get into things he likes to do is important. Find something he is good
at. For our son, it was bowling. He wasn't complained about like when he
messed up a team sport, for example. When he played baseball it was a
nightmare when he was left fielder—but he excelled when they let
him catch. Parents just have to keep finding opportunities for them to
find what they are good at. Many times friends are younger children. As
long as they feel that they have someone to talk with and someone who
will do things with them, they will be okay.
A lot of your
suggestions on how to deal with bullies seem to be targeted to an
elementary or middle school child. Are there different tactics that high
school students should take?
You know, until
a year ago, researchers believed that bullying slacked off in high
school. We have surveyed over half a million US kids who tell us that
for girls, bullying is highest in around the eighth grade then gradually
gets better through the twelfth grade. However, what we learned for boys
is that bullying is quite high at the ninth grade and continues to be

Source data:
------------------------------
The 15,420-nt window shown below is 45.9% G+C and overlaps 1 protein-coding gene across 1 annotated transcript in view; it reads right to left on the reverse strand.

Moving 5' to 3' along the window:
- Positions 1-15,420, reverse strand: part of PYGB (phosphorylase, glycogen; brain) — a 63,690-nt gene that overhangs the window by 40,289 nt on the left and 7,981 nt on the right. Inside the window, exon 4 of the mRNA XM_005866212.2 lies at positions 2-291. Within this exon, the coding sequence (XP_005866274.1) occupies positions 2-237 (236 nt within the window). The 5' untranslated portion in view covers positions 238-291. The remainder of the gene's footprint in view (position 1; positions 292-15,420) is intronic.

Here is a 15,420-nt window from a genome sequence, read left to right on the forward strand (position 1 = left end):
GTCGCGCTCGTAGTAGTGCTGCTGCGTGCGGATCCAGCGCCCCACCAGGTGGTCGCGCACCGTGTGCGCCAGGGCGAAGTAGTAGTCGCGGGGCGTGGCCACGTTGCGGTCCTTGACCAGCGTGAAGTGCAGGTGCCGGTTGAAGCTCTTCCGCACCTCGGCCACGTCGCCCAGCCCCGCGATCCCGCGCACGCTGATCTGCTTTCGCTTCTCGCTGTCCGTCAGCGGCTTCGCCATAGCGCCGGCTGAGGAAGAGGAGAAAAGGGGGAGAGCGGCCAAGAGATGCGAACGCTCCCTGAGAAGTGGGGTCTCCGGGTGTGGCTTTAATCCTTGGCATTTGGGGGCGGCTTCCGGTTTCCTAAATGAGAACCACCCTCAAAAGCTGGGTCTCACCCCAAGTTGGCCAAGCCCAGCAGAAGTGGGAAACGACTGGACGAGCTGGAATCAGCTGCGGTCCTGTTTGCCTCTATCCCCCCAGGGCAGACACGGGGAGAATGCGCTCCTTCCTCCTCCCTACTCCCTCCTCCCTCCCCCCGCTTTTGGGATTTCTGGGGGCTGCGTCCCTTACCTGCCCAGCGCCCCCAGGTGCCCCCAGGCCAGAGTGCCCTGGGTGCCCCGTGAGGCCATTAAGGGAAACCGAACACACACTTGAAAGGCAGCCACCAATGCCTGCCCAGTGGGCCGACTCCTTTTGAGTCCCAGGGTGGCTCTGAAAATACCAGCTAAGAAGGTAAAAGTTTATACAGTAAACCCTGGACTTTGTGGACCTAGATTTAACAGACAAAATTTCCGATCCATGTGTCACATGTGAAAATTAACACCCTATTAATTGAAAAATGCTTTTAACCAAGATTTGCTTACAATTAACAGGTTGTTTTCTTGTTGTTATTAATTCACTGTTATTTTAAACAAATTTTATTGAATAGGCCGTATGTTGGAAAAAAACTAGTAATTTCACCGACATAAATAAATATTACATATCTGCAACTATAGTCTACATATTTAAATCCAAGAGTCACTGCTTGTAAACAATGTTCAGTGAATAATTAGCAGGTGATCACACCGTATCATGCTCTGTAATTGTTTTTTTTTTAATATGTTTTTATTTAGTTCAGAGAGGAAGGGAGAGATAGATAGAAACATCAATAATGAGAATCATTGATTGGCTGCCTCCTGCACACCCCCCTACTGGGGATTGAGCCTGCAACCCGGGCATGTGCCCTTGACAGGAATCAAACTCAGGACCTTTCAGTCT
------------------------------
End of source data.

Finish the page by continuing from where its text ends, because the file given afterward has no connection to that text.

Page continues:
about the same in grades ten through eleven. Then, the twelfth-grade
boys have the highest incidence of bullying others.
We are training
high schools. They have to be particularly careful not to
confuse bullying with sexual harassment, disability harassment, and with
civil rights violations (bullying because of race, gender, religion, or
We also make
high school students aware that bullying doesn't stop in high school;
they may face this behavior in the workplace as well.
Again, the best
strategy for high schoolers who are being harmed is to let adults in the
system know what is going on. That is easier said than done. Our
research also tells us that high school students are the most likely to
suffer bullying without telling anyone—not parents,
siblings, or friends.
particularly important for parents to be "tuned in" to their